Another important duty which devolved upon the first Governor of New Zealand was to decide upon the most eligible site for founding a British settlement; and impartial men who have had the opportunity of forming a judgment from personal knowledge, unite in their opinion of the wisdom of his choice.

But by the honest and judicious discharge of this duty, he drew upon himself the bitter hostility of a private association, then recently formed for planting settlements in New Zealand. Although it had been distinctly stated, before their first expedition set sail from England, that her Majesty's Government had no connection with the society described as the

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New Zealand Company, nor any knowledge of their proceedings, and that the Government could hold out no expectation that her Majesty would be advised to recognise or sanction them, yet they were disappointed that the site chosen by their agent for their first and principal settlement was not adopted by Captain Hobson for the site of the principal settlement of the Crown; overlooking the fact that the one was chosen with reference to the permanent interests of New Zealand as a British colony, while the other was selected with reference to the temporary interests, the limited means, and the present views, of a private association, whose proceedings had not then received either the sanction or recognition of the Crown. Closely followed, too, by several hundreds of their settlers, who left England without knowing in what part of these islands they would be allowed to find a footing, the leader of the New Zealand Company's exploring expedition had no time to spare for the making of his choice. Many harbours, moreover, were already pre-occupied by speculators still earlier in the field. Thus, in the selection of a site, the New Zealand Company were limited to yet unoccupied localities; while Captain Hobson, as the representative of the Crown, had all before him where to choose.

Looking to the nature of the duties he had to perform, it is not surprising that he met with the most violent hostility, and that he was assailed with the most rancorous abuse. By abandoning what he believed to be his duty he might have laid the storm;

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by bending before it he might have escaped its force; but he was one of those intrepid spirits who "will either subsist by the integrity of their actions, or perish." The most strenuous efforts were made by his opponents in the colony, backed by the influence of the most politically-powerful association in England, to effect his recall, but without success; and Captain Hobson, without any powerful family or Parliamentary connections--a gentleman who by his own professional merits had attained post-rank in her Majesty's Navy--continued to be Governor of New Zealand to the day of his death. Almost alone-- looking in vain for despatches from home--failing in health--assailed with the bitterest abuse--and uncertain whether his proceedings would be approved by the ministers of the Crown--the last few months of his life were passed in a state of painful and harassing suspense.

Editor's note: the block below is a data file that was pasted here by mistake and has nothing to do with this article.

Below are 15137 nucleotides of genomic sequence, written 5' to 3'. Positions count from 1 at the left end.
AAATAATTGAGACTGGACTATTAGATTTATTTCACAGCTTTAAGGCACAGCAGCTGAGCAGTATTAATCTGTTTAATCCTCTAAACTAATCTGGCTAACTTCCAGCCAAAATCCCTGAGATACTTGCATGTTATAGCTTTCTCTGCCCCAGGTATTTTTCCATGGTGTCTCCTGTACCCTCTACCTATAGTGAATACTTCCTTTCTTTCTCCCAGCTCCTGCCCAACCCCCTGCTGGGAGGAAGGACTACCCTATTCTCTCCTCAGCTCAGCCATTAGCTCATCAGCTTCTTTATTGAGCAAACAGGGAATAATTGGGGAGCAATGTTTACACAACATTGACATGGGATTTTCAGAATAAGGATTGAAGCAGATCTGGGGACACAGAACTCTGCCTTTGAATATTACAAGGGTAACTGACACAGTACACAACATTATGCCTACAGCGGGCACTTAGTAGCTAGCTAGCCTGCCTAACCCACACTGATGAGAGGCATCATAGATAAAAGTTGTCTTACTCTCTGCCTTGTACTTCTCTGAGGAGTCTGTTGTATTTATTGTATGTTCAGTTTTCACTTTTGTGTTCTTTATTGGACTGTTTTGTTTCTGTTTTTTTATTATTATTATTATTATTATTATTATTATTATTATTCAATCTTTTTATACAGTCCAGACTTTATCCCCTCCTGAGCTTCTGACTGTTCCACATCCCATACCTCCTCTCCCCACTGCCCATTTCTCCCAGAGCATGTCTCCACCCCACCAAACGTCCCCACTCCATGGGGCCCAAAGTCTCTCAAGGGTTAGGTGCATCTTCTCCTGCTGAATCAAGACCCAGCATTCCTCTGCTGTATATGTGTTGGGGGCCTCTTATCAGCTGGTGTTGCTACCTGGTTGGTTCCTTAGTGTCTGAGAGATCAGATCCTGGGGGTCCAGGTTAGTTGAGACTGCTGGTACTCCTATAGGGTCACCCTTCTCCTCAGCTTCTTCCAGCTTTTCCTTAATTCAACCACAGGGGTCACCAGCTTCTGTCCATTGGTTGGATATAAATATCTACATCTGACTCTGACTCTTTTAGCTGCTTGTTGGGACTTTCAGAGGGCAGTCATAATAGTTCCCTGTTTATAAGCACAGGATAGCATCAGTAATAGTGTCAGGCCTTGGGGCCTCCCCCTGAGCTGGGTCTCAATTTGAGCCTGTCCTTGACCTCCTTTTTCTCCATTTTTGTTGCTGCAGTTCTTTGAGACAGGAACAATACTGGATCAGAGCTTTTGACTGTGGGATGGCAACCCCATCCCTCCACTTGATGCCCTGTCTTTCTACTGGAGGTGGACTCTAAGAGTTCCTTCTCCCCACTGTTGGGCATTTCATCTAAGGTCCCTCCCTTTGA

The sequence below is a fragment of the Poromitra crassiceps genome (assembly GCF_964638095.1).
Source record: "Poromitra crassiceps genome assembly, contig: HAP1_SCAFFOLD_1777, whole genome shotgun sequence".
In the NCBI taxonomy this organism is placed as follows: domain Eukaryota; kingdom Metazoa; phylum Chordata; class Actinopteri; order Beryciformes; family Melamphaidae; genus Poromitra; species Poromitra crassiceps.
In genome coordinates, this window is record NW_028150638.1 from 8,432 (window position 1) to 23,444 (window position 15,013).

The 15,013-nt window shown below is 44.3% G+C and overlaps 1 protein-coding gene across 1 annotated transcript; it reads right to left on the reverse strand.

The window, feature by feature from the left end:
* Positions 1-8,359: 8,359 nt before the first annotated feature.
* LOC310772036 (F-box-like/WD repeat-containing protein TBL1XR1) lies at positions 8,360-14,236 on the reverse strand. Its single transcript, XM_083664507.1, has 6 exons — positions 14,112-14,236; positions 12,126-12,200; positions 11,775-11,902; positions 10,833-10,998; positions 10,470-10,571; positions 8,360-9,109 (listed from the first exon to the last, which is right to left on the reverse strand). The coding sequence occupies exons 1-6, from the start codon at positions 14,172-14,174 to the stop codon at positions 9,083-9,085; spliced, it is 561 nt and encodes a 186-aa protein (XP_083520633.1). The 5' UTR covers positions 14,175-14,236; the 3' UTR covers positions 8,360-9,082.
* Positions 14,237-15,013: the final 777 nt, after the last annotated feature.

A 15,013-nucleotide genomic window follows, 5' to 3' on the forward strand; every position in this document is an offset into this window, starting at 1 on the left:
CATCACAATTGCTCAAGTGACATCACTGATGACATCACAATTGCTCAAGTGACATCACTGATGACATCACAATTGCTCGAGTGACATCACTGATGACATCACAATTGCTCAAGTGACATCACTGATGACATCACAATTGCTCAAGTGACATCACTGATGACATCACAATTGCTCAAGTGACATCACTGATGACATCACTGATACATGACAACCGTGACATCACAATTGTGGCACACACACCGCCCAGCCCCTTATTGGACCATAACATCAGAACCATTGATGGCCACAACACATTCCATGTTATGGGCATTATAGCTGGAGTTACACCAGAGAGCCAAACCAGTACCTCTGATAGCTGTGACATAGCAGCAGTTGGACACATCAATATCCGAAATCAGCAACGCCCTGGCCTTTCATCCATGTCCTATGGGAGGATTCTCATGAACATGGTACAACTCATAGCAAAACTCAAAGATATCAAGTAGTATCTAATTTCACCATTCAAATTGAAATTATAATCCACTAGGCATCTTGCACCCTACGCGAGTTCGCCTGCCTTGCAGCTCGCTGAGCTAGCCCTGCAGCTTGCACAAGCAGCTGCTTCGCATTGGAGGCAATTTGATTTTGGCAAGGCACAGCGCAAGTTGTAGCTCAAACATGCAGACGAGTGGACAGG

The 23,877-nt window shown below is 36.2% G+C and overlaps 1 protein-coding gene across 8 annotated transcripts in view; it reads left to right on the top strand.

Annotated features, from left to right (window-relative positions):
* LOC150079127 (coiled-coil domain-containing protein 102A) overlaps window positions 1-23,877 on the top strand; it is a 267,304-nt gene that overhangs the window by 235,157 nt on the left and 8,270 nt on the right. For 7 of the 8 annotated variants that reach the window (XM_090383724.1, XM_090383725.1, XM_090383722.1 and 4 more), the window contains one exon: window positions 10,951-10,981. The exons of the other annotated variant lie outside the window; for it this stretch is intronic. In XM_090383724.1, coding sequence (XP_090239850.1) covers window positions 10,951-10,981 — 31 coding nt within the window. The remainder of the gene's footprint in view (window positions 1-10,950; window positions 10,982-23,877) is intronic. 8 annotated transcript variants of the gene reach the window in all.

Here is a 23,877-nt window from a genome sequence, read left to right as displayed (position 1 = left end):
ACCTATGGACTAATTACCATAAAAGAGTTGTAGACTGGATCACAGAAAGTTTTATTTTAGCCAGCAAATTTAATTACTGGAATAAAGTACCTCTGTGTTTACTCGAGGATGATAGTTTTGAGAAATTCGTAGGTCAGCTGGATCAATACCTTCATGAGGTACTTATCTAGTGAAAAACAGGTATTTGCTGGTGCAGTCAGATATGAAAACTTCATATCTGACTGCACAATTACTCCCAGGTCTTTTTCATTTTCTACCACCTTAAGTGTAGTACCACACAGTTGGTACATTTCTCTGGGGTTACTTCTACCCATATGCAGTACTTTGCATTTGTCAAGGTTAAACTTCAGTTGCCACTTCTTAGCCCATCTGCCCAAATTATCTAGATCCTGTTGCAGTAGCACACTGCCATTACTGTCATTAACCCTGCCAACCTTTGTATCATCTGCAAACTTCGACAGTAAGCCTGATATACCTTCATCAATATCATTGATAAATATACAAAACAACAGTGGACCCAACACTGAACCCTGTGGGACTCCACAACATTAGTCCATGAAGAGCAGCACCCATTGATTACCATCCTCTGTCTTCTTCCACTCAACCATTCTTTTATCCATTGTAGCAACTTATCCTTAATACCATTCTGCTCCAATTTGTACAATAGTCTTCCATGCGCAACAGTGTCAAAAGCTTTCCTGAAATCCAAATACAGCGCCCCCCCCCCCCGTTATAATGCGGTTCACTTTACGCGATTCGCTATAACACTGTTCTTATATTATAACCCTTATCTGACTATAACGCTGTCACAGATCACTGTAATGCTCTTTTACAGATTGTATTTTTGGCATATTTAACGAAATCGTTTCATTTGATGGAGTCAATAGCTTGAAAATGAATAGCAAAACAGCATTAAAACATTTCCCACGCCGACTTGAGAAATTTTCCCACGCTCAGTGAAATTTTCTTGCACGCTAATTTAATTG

Worn out by broken health, and by the cares of his difficult and critical position, Captain Hobson died, on the 10th of September, 1842. Had he lived but a few weeks longer, he would have been cheered by the knowledge that his general administration of the affairs of New Zealand was approved by her Majesty's Government, and that his selection of the site of the capital of New Zealand had received the sanction of the Crown. And he would have been further cheered by receiving from the Colonial Minister the assurance that, in all his transactions with the New Zealand Company, he might rely upon the support of her Majesty's Government

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against the "exaggerated pretensions" of the Company or their agents.

At the close of his earthly career, as at the close of the second Session of the Colonial Council, Captain Hobson might well have declared it to be a matter of pride "that he had had an opportunity of taking part in laying the foundation of the youngest and most distant, but by no means the least important dependency of the Crown." Probably no future Governor of New Zealand, at the close of his career, will receive a more gratifying tribute of respect from the natives than that which was paid to the memory of their first Governor by one of their greatest chiefs. "Mother Victoria," said he in a letter addressed to her Majesty after Captain Hobson's death, "my subject is a Governor for us and the foreigners of this island. Let him be a good man. Look out for a good man--a man of judgment. Let not a troubler come here--let not a boy come here, or one puffed up. Let him be a good man, as this Governor who has just died."